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Managers who fail to ask how their people are achieving the results miss an opportunity to learn what works, as well as what doesn’t. They also miss an opportunity to ensure the people on their team know these things.
Such errors of omission prevent companies from creating lasting improvement. PDCA provides the most practical management framework for achieving and sustaining improvement. And like riding a bicycle, it can only be learned by doing. It cannot be learned academically, by attending seminars or reading a book like this one. You have to do it to understand it.
As Deming intended, PDCA embodies the scientific method applied to business processes. Broadly, the scientific method of process improvement entails:
- Recording observations (made possible by operating definitions and measurement)
- Identifying causality (through cause and effect analysis)
- Positing hypotheses (for improving work and results, and minimizing variation and waste)
- Experimenting (to test hypotheses regarding causes, effects and solutions)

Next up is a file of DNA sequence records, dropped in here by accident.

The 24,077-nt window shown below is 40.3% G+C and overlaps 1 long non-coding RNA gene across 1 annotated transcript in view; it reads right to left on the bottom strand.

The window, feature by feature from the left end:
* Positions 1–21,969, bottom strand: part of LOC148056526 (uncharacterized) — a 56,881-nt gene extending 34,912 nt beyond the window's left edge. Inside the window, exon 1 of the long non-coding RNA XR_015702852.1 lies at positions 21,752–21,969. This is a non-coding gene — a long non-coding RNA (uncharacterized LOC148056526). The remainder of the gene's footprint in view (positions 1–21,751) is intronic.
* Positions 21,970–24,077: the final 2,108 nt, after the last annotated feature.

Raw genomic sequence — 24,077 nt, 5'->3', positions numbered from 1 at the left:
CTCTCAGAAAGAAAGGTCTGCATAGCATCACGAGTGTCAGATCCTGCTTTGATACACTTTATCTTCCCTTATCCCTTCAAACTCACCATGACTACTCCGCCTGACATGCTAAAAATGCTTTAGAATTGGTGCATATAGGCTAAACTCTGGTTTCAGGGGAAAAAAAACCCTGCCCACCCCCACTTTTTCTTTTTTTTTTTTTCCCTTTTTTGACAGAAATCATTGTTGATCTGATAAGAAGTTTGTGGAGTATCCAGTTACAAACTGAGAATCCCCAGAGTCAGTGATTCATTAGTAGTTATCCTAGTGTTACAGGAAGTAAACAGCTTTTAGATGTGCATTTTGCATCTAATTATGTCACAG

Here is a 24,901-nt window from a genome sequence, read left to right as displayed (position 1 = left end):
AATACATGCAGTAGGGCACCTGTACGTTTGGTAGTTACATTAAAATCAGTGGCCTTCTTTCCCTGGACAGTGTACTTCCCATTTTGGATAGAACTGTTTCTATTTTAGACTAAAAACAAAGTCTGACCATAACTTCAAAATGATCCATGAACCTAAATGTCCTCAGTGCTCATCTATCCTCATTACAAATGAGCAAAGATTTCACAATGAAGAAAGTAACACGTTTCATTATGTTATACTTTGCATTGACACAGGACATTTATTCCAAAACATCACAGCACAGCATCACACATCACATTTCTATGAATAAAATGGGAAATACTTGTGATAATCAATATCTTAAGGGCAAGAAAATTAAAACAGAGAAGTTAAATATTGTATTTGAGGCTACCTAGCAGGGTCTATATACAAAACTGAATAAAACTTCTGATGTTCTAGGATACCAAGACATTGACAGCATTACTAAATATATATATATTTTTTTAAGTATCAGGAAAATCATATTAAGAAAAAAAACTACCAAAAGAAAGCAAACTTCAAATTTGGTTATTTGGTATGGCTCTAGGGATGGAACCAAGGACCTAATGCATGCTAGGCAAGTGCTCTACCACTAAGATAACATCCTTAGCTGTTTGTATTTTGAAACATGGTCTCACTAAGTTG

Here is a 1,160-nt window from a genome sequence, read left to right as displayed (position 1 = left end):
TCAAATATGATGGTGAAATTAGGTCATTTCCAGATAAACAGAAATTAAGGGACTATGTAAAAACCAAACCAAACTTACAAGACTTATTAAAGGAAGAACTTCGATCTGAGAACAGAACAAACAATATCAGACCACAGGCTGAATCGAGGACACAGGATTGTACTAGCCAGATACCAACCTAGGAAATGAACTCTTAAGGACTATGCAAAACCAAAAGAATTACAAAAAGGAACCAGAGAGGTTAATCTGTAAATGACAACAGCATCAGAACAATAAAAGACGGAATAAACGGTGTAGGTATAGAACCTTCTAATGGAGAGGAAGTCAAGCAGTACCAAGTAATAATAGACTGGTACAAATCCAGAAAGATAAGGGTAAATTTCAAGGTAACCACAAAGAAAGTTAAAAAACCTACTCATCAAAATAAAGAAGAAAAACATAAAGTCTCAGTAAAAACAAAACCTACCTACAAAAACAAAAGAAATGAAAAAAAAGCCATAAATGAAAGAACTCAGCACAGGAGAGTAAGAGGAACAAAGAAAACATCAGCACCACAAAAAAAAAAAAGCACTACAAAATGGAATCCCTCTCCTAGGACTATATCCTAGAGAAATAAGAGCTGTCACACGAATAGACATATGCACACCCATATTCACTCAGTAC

- Continuing observation (to verify that gains are locked in and sustained)
PDCA constitutes a rational, data-driven framework for managing work. It respects the intelligence, skills, and dedication of marketing, sales, and service people, as well as customers. It can be scaled from managing what happens between a salesperson’s ears as he calls on customers to managing the largest, most complex enterprises. Like process methods in general, it promotes a common language, agreed-upon objectives and measures, and a common approach (method) to achieving improvement.
As a discipline, PDCA traces the lines of reasoning so as to transcend people’s opinions about what worked at their last company or at a competitor, as well as the often optimistic claims of sales training and software vendors. It gives management at all levels unprecedented visibility into the sales process and positions them to ask powerful questions — reason enough for management to adopt PDCA. It also gives marketing, sales, and service workers useful tools for understanding what they should change and how to go about changing it.
For any production activity – like regular sales meetings, for example – consider establishing a regular agenda designed after this model:
- Check the current situation for learning
- Act, or adjust from what you have learned
- Plan the new objectives, methods, and measures
Excerpt from Sales Process Excellence
 Also known as PDSA or Plan, Do, Study, Act